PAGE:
When I initially came across the Help Bond Me app, I was really excited to see how founding entrepreneur Ben McFarlin solved a problem that has likely touched a large portion of families in the African American community. With recent media headlines about renown detainees such as Meek Mill, Kalief Browder, and the hundreds and thousands of other detainees who are held without access to bond, HelpBond seems to be right on target in creating a solution that helps detainees raise the funds required to be reunited with their families while awaiting trial.
In 2016, there were at least 646,000 people locked up in over 3,000 jails across the country with a disproportionate amount of those being African American. 70% of those who are locked up have been detained pre-trial. The very public imprisonment and subsequent trial of Meek Mill has come to shed light on the problematic cycle of jailing the poor and disenfranchised. Like Meek Mill, those with access to both capital and powerful social and legal networks may eventually see freedom. While others, like Kalief Browder may sit in jail for months, and even years without proclamation of guilt due to inability to raise the funds required to post bail.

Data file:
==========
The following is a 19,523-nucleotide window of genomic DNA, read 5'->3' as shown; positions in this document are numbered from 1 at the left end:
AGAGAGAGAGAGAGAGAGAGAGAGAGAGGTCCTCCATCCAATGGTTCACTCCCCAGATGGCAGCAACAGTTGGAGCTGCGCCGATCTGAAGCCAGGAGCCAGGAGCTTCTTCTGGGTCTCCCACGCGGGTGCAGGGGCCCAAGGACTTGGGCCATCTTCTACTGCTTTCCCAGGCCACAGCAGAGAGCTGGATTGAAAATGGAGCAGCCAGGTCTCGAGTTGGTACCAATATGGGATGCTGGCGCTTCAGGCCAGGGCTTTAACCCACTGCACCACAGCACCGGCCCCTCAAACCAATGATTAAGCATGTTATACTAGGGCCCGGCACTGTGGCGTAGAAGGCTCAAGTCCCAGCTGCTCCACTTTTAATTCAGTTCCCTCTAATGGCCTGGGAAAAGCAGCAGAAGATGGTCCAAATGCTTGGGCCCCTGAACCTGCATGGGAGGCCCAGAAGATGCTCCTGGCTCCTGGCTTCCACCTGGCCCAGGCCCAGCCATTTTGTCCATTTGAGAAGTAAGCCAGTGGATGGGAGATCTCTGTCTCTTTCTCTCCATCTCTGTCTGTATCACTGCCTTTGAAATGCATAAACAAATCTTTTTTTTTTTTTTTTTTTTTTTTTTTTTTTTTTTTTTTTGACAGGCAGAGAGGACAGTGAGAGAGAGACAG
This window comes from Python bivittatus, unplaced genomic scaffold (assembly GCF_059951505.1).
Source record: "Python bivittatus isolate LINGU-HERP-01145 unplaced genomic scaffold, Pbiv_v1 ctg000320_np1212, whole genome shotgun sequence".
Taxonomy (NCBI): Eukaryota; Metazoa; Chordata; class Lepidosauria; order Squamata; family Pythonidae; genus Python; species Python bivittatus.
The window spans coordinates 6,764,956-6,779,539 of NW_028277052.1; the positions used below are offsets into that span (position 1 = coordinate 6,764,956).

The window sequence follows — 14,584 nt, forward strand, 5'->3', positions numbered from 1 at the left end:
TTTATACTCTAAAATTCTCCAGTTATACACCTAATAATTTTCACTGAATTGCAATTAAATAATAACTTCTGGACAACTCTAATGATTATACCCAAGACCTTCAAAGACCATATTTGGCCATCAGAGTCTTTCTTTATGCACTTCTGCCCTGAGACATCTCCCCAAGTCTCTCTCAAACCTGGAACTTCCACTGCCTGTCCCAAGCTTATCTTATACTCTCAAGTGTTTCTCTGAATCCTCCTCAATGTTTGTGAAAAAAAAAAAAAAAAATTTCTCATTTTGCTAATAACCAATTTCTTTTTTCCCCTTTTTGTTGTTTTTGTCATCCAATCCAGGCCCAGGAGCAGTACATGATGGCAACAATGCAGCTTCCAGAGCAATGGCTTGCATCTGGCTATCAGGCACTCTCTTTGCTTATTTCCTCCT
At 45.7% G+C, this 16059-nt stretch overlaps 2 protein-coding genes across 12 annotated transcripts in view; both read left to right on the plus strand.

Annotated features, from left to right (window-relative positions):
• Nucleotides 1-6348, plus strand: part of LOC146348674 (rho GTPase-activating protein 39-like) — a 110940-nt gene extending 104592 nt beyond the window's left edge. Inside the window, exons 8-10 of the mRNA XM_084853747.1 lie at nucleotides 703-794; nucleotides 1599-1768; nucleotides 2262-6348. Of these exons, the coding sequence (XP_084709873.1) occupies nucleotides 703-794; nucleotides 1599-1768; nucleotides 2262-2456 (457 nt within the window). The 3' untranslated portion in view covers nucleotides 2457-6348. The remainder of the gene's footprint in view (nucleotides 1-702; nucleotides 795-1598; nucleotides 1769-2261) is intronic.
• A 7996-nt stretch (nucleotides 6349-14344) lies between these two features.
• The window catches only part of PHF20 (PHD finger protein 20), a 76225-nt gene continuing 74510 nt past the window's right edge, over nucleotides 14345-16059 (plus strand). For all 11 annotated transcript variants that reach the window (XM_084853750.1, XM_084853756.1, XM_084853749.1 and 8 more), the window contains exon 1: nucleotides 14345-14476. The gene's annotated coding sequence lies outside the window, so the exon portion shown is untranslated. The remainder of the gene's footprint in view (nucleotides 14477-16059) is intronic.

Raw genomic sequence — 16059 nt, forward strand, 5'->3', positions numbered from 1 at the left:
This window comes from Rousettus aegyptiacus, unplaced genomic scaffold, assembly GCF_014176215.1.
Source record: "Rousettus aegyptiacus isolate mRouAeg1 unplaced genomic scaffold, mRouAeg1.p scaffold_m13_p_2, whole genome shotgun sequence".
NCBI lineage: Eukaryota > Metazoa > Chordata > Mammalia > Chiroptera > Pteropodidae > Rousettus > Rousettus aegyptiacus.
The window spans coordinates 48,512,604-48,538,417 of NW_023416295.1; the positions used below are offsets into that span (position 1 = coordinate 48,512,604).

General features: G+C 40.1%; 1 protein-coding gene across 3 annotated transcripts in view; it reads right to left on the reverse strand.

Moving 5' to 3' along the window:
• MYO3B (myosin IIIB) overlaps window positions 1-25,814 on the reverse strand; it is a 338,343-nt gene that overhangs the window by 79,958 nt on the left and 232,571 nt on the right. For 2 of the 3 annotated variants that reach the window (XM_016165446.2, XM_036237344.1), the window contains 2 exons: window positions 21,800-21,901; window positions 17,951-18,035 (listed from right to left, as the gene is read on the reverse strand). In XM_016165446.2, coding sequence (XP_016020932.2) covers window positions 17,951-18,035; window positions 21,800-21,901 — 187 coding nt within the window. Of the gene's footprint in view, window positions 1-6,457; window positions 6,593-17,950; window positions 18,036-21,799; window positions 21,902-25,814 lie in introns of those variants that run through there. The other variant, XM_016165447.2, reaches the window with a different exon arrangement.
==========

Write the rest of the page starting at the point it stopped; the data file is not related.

HelpBond.Me is a Detention Center Kiosk which leverages blockchain technology to allow detainees to provide immediate notification of an arrest by providing access to smartphone contacts stored in the cloud. The solution also allows detainees to retrieve contacts from social media profiles. Help Bond Me takes its solution set a step further by offering a mobile app which allows detainees to privately raise funds through a crowdfunding platform which only assesses a 6% fee for its services.
More about Help Bond Me can be found here on it’s current website: https://helpbond.me/en/. Visit the link to read more about how Founder Ben McFarlin has fueled his passion for social justice into a very innovative product that is sure to help a considerable amount of families over time.
Using technology is certainly a creative way to fight for social justice, and we’re all the way here for Ben McFarlin’s vision and leadership as it pertains to bail reform.We’d love to hear your thoughts about this technology. Leave a comment below.